By Lisa Zhou

As a multicultural country, there are more than 180 thousand people who have migrated to Australia from overseas. Each migrant has his or her own story, but they will experience the same four stages of emotional changes that occur once a decision has been made to migrate.


The first of these is the Honeymoon stage where the entire experience of a newcountry is completely exhilarating,

The second stage is the Frustration stage where day to day living can be difficult due to the differences in how processes may be carried out,

The third stage is the Adjustment stage where daily life is familiar,

In this stage there may be humour instilled in day to day life which makes room for the Acceptance stage, the final of the four stages on living in a new country.


This four stage system was devised by anthropologist, Kalervo Oberg in 1957. Despite this having been created over sixty years ago, the stages are still relevant to individuals today migrating or moving to new countries.

I read the four stage system from the migrant stories’ video shot by the director of Medea Films, Stella Grammenos-Dimadis, who completed her Masters in Film in 2012. Her love of art, vision and story telling has allowed her to pursue her love of film in all its variations. Stella created a series of migrant stories’ videos to explore what the firstyears looks like for migrants coming to Australia.


Before Stella undertook film making she was a painter. So what inspired her to study film and create a series of migrant stories? Please read the interview below↓↓↓

Lisa: You completed your Master in film in 2012, so what inspired you to study film?

Stella: My first degree was in Art History, a Bachelor of Arts in Art History and English at La Trobe University. Then got another degree in fine art, a Bachelor, so I became a painter. And then I did a degree in teaching and qualified as a qualified teacher. But from doing all of that and practicing art, I found that it wasn’t enough for me to be able to creatively show the thoughts and the feelings that I had inside of me about all sorts of issues. Even though I still paint, I thought that it would be more interesting to be able to create a visual medium and talk about what I feel through film. And that’s why I then went and did a Masters in film.


Lisa: What inspired you to create a series of migrant stories?

Stella: A lot of the migrant story series came about because I myself was a migrant. I saw the struggles that my parents had in their very first years in Australia. But for them it continued throughout their life because they found it very difficult to learn English. And so they found it difficult to be able to then integrate. And I think that there was a lot of loneliness as well, so I wanted to create a series to explore what those first couple of years looks like for migrants in Australia. I arrived in Australia when I was nine months old, I wasn’t quite Australian because I wasn’t born here, but very much also a part of the great culture growing up. So for me it was difficult to integrate because I didn’t know English until when I went to school at five years old.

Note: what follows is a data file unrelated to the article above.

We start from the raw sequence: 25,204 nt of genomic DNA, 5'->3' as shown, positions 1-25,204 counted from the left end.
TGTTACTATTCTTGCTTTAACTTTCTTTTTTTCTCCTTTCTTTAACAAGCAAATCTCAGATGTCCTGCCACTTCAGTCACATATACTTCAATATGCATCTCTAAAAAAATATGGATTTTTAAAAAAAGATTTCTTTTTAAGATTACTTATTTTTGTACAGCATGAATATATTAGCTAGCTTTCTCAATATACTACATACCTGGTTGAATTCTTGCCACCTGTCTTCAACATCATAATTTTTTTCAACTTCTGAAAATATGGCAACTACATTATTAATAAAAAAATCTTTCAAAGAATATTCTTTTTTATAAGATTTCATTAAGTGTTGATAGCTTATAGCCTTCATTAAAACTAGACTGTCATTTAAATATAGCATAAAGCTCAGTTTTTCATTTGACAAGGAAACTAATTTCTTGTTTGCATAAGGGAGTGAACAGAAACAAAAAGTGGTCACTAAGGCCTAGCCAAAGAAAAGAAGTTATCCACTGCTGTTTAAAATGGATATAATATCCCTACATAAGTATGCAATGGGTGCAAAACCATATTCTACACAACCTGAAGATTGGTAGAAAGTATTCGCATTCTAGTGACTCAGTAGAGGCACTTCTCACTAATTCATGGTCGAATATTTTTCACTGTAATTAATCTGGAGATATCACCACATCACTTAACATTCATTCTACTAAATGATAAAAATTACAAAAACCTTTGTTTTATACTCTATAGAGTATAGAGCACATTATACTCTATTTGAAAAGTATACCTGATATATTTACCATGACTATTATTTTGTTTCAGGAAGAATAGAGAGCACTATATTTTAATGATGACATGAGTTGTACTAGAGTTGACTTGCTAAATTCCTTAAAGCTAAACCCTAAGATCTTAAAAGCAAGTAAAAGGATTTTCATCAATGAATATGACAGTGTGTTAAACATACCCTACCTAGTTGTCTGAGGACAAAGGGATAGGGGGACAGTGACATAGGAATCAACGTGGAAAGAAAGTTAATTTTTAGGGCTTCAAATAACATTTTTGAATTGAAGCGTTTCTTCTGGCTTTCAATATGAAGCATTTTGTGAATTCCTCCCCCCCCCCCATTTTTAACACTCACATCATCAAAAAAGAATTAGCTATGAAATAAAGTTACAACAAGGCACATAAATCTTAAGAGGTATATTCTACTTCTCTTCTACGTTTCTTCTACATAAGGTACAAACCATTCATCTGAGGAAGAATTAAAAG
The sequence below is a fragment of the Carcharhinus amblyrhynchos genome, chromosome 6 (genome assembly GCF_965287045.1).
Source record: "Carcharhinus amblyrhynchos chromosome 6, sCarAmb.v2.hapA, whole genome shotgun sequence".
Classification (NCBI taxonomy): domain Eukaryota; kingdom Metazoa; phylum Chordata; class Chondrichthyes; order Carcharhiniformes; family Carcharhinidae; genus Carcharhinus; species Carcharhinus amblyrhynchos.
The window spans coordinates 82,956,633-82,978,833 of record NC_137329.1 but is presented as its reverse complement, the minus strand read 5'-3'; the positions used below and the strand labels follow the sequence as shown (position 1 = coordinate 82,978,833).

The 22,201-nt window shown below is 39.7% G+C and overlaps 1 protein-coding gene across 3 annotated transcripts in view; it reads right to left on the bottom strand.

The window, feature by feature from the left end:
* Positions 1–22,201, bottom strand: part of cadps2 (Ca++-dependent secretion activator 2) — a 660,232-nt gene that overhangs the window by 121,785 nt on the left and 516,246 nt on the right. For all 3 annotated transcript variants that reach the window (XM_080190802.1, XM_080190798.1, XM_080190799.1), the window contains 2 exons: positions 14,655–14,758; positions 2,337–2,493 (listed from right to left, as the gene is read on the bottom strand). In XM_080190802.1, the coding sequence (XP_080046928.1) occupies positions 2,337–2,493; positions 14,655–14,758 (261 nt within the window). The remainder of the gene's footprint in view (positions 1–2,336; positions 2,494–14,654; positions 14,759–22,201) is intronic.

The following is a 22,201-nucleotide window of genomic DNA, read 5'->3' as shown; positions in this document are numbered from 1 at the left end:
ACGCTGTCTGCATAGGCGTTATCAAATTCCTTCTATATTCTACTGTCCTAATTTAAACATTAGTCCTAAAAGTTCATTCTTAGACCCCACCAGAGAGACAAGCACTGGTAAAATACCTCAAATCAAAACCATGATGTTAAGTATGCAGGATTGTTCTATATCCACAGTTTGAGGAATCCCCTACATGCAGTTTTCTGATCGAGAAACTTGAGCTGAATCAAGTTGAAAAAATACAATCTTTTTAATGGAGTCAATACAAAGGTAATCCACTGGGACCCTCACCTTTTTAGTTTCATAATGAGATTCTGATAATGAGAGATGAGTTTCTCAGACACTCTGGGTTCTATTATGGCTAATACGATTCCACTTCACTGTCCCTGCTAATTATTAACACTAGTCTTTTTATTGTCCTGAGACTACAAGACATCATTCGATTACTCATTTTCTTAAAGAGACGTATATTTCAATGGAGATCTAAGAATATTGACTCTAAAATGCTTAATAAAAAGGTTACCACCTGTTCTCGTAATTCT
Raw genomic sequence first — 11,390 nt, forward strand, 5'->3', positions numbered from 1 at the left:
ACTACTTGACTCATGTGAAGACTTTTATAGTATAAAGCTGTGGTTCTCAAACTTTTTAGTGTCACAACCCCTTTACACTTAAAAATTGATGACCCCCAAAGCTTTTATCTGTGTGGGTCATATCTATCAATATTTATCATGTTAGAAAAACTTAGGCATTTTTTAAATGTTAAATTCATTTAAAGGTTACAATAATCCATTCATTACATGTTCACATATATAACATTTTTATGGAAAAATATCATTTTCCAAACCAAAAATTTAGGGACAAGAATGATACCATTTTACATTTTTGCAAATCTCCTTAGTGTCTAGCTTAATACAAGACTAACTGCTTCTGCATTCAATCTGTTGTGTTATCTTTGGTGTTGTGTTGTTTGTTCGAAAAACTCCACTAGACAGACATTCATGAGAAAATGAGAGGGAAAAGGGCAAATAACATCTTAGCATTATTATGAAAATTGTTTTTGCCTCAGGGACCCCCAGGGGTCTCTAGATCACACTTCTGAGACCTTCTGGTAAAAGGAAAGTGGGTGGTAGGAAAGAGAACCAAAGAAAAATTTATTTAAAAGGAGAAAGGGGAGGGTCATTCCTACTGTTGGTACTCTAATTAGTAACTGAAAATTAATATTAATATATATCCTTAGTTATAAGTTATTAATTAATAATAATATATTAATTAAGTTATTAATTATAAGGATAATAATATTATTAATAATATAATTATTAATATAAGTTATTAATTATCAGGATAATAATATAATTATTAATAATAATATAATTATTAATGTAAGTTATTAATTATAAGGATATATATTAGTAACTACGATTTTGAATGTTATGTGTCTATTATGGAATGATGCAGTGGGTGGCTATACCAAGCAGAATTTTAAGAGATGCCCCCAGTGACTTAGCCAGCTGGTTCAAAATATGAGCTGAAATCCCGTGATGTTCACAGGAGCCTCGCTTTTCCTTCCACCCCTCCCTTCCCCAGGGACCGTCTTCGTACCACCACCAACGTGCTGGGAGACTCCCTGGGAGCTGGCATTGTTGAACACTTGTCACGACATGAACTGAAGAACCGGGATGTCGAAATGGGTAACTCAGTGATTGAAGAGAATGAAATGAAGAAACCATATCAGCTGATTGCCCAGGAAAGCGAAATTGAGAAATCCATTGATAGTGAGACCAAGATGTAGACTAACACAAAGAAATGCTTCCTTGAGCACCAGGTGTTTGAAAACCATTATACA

She Shot

Lisa: So you speak Greek in your family.

Stella: Correct. And to this day I will speak Greek with my own mum and dad, not English. And we’re talking about over 45 years now.

Lisa: For those migrants’ stories. What would you love to show the audience?

Stella: In every story that I hear, I find something very relevant to our overall society. And then what I do is, I want to explore that further and base it with any scientific evidence or any research that’s happened in a particular area.So I’m always interested to know how do migrants feel? Sociologically, what actually happens and psychologically and mentally to a migrant when they come to Australia? Or there might be some historical points that people have brought up in the interviews that I then do more research on and explore.
migrants stories

Livingin a new country is a huge change for any migrant, the challenges they meetmight be the new language, different cultures, different food and unemployment……


Even for the second generation, the ones who still connect with their heritage but have created a whole life for themselves, confident in knowing that Australiais their home-their only home. As Stella wrote in her blog, “I don’t remember my first year in Australia as I was too little, but I do have a feeling from that time, maybe it is because of the stories that have been passed down from my family, or the locked memories stagnant in my subconscious but I do know there was a sentiment of excitement, a sense of closeness, support, togetherness.There was a notion of happiness, and even though it was hard, there was definitely a sense of accomplishment. These were the early years, and life moves on and changes.”


Fortunately,miracles can happen if one works hard enough, like Ken Ong once said, “From an overseas student to the candidate of lord mayor in Melbourne city, nothing is impossible.”

There are always ways to achieve your dream if you really mean it.

“I grew up in an immigrant neighborhood. We just knew the rule was you’re going to have to work twice as hard.” Lin-Manuel Miranda